|Birth name||Arthur Blakey|
|Also known as||Abdullah Ibn Buhaina|
|Born||October 11, 1919|
Pittsburgh, Pennsylvania, U.S.
|Died||October 16, 1990 (aged 71)|
New York City, U.S.
|Labels||Blue Note Records|
Arthur "Art" Blakey (October 11, 1919 – October 16, 1990), also known as Abdullah Ibn Buhaina, was an American jazz drummer and bandleader. With Kenny Clarke and Max Roach, he was one of the inventors of the modern bebop style of drumming. His band, the Jazz Messengers, was made up of many jazz musicians became famous and important in jazz.
Early life and career[change | change source]
Blakey was born in Pittsburgh, Pennsylvania, United States. By the time he was a teenager he played the piano professionally. He then taught himself to play the drums in the style of Chick Webb, Sid Catlett and Ray Bauduc. He played in New York in 1942 with Mary Lou Williams. He then went on tour with the Fletcher Henderson Orchestra. From 1944 to 1947 he played with the Billy Eckstine big band, along with Miles Davis, Dexter Gordon and Fats Navarro.
In 1947 Blakey recorded with an octet called the Jazz Messengers. In the early 1950s he performed and broadcast with musicians like Charlie Parker, Miles Davis, Clifford Brown, and Horace Silver. Blakey and Silver recorded together several times, like the album A Night at Birdland in 1954. Over the years the Jazz Messengers included jazz musicians such as Donald Byrd, Johnny Griffin, Lee Morgan, Wayne Shorter, Freddie Hubbard, Keith Jarrett, Chuck Mangione, Woody Shaw, JoAnne Brackeen and Wynton Marsalis. Blakey made a world tour in 1971–2 with the Giants of Jazz (with Dizzy Gillespie, Kai Winding, Sonny Stitt, Thelonious Monk and Al McKibbon).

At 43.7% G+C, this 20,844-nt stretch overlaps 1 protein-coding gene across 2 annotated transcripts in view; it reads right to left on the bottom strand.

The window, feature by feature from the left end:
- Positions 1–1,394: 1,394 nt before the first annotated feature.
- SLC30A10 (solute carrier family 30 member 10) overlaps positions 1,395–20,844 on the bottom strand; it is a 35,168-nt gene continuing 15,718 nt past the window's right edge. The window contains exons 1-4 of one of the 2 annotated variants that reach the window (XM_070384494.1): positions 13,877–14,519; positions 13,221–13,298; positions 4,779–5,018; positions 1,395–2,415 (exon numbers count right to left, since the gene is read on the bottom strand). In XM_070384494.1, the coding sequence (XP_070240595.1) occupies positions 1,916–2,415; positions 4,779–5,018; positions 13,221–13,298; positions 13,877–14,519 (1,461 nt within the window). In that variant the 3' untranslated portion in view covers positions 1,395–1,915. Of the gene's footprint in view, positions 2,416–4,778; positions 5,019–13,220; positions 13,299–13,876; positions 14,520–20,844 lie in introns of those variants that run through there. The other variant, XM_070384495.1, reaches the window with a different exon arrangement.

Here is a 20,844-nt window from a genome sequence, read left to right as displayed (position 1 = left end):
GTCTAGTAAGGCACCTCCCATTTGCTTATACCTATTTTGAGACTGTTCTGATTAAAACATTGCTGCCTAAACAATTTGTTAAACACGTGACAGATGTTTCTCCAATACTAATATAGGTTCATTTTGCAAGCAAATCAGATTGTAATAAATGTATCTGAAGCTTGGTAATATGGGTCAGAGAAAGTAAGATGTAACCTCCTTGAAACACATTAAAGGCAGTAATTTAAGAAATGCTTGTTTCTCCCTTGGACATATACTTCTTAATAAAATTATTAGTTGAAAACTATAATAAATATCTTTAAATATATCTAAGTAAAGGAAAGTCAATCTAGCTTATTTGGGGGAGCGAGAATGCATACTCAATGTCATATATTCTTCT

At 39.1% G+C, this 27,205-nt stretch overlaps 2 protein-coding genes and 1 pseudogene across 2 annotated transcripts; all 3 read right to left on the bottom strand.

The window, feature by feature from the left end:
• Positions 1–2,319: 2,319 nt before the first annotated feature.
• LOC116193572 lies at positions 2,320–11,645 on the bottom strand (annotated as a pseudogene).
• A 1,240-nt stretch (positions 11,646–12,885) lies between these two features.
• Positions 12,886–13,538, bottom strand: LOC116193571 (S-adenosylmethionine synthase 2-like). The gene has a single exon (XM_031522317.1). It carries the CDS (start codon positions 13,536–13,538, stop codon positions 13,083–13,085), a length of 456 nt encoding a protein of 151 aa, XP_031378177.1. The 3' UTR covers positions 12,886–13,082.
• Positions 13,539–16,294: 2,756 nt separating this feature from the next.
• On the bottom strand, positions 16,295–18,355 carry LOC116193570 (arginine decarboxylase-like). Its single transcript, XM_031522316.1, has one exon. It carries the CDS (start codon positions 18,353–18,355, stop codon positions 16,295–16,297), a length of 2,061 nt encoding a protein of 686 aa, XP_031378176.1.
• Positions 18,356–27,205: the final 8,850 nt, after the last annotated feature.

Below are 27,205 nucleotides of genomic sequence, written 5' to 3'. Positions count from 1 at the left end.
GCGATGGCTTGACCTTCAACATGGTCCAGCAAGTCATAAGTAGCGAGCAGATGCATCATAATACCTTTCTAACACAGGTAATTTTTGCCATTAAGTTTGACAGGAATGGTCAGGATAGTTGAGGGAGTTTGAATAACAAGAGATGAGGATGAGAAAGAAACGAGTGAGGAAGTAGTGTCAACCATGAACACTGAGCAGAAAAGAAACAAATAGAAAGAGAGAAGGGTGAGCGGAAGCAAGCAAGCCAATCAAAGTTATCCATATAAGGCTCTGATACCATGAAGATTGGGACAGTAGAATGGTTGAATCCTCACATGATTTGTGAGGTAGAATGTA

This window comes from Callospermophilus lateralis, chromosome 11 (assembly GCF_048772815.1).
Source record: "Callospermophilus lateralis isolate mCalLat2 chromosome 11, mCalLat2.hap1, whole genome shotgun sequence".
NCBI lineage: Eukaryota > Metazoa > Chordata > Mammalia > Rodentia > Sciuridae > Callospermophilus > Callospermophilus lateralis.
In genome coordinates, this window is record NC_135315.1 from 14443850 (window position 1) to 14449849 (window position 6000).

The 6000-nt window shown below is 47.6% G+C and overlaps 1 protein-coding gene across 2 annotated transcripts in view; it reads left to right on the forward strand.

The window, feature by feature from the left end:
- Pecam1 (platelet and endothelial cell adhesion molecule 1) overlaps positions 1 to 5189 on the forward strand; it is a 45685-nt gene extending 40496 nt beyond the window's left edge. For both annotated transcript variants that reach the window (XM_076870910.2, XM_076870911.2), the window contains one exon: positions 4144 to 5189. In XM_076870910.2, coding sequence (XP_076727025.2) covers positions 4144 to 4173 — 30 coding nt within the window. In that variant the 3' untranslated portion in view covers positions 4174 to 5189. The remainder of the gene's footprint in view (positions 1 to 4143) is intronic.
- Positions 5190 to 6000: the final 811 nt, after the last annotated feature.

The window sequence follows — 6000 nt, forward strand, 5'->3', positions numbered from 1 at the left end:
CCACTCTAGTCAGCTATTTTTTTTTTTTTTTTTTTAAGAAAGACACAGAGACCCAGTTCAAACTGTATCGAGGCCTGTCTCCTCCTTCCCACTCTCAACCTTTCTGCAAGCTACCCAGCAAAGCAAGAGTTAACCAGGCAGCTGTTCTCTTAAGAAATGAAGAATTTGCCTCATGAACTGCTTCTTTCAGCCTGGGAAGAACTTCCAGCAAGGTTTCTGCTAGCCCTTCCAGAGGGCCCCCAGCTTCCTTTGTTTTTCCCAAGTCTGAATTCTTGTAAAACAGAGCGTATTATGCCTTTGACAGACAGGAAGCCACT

Up to the 1960s Blakey recorded as a sideman with many other musicians like Jimmy Smith, Herbie Nichols, Cannonball Adderley, Grant Green, and Jazz Messengers musicians Lee Morgan and Hank Mobley. After the mid-1960s he mostly worked as a bandleader.
References[change | change source]
- allmusic Biography
- "Art Blakey, Jazz Great, Is Dead; A Drummer and Band Leader, 71". New York Times article by Peter Watrous.
- Grove Music Online: The New Grove Dictionary of Music and Musicians, 2nd Edition (2001)